Ti’ Time

5 Apr

Ti’ (pronounced “tea”) time for me is usually just before dinner. Drinking a Ti’ helps spur my appetite, or that’s how I justify it. It’s what is called an aperitif. In the French Caribbean they don’t bother to justify spurring their appetites; Ti’ time is before just about every meal, including breakfast. The Ti’ in question is actually called Ti’ punch, with Ti’ meaning tiny or “petit” in Creole.

Ti' Punch ingredients

Ti’ Punch ingredients

I’ve heard it said that big gifts come in small packages. The Ti’ punch is a good example of that.  This little cocktail packs a hefty punch and might do a little more than spur your appetite if you aren’t careful.

The main ingredient for a Ti’ punch is Rhum Agricole Blanc from one of the French Caribbean Islands. Most accessible here in the States are the rums from Martinique. And I wrote about some of those in my post Neckbones Rum Diary: The J.M Incident. If you can get your hands on white rum from Guadeloupe or Haiti, I’m sure they will more than suffice in this recipe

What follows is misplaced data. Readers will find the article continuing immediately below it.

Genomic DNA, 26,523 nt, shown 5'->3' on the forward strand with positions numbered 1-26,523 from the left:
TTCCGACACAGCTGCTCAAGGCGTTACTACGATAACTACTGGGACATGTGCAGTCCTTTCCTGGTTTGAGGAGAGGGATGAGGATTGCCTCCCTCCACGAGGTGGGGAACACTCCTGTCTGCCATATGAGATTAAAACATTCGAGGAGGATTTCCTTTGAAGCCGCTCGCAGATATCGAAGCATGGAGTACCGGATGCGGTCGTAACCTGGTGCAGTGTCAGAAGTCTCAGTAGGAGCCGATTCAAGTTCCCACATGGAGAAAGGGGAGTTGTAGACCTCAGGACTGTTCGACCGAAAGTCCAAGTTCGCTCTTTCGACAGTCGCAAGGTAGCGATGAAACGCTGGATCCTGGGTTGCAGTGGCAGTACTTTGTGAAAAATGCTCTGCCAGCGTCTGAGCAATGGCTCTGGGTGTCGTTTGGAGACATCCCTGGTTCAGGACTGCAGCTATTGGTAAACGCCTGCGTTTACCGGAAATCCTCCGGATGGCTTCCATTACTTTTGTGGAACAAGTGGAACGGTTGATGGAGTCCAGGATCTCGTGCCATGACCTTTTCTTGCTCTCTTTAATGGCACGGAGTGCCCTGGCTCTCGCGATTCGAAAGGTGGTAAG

Next you will need a small Old Fashioned or rocks glass.

To the glass you will add a few ice cubes. Not too many and if you prefer none at all, that’s fine too.

Take a thin wedge of lime, squeeze it lightly and drop it into the glass.

Fill a demitasse spoon, if you have one, with cane sugar syrup (brown only please). If you don’t have the demitasse spoon, drop in a quarter or half a teaspoon instead, depending on how sweet you like your drink.

In goes the syrup

In goes the syrup

Finally, pour two to three ounces of the Rhum Agricole Blance into the glass. Give it a mix with the spoon, or better yet, a little tropical mixer.

...and finally the rum.

…and finally the rum.

How fast you would like to drink it is up to you. I don’t like to savor it too long, but neither do I like to down it like a shot. Somewhere in between is the desired rate of consumption.

Stir it and drink.

Stir it and drink.

The only bad thing about Ti’ time is that it doesn’t last very long—unless you choose to take it into overtime.

Leave a Reply

Fill in your details below or click an icon to log in:

WordPress.com Logo

You are commenting using your WordPress.com account. Log Out / Change )

Twitter picture

You are commenting using your Twitter account. Log Out / Change )

Facebook photo

You are commenting using your Facebook account. Log Out / Change )

Google+ photo

You are commenting using your Google+ account. Log Out / Change )

Connecting to %s

%d bloggers like this: